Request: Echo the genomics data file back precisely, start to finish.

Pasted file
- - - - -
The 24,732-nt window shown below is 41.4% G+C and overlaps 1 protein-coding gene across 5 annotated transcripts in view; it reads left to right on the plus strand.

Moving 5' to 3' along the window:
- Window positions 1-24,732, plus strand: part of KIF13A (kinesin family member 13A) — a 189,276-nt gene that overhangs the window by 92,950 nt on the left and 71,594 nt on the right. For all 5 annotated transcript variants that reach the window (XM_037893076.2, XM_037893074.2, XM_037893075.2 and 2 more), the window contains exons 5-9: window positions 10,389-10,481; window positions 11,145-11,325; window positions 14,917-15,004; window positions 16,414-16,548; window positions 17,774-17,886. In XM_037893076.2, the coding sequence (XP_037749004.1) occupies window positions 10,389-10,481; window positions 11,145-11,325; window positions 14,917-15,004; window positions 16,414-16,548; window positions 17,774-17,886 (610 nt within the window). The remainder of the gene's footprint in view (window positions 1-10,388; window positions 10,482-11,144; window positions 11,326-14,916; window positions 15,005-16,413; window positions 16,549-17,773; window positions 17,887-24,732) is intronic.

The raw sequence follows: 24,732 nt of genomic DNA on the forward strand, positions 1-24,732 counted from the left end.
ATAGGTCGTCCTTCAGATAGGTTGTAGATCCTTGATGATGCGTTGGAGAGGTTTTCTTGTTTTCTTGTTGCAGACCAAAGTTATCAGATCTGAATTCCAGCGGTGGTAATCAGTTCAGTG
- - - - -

The 24,732-nt window shown below is 41.4% G+C and overlaps 1 protein-coding gene across 5 annotated transcripts in view; it reads left to right on the plus strand.

Moving 5' to 3' along the window:
- Window positions 1-24,732, plus strand: part of KIF13A (kinesin family member 13A) — a 189,276-nt gene that overhangs the window by 92,950 nt on the left and 71,594 nt on the right. For all 5 annotated transcript variants that reach the window (XM_037893076.2, XM_037893074.2, XM_037893075.2 and 2 more), the window contains exons 5-9: window positions 10,389-10,481; window positions 11,145-11,325; window positions 14,917-15,004; window positions 16,414-16,548; window positions 17,774-17,886. In XM_037893076.2, the coding sequence (XP_037749004.1) occupies window positions 10,389-10,481; window positions 11,145-11,325; window positions 14,917-15,004; window positions 16,414-16,548; window positions 17,774-17,886 (610 nt within the window). The remainder of the gene's footprint in view (window positions 1-10,388; window positions 10,482-11,144; window positions 11,326-14,916; window positions 15,005-16,413; window positions 16,549-17,773; window positions 17,887-24,732) is intronic.

The raw sequence follows: 24,732 nt of genomic DNA on the forward strand, positions 1-24,732 counted from the left end.
ATAGGTCGTCCTTCAGATAGGTTGTAGATCCTTGATGATGCGTTGGAGAGGTTTTCTTGTTTTCTTGTTGCAGACCAAAGTTATCAGATCTGAATTCCAGCGGTGGTAATCAGTTCAGTG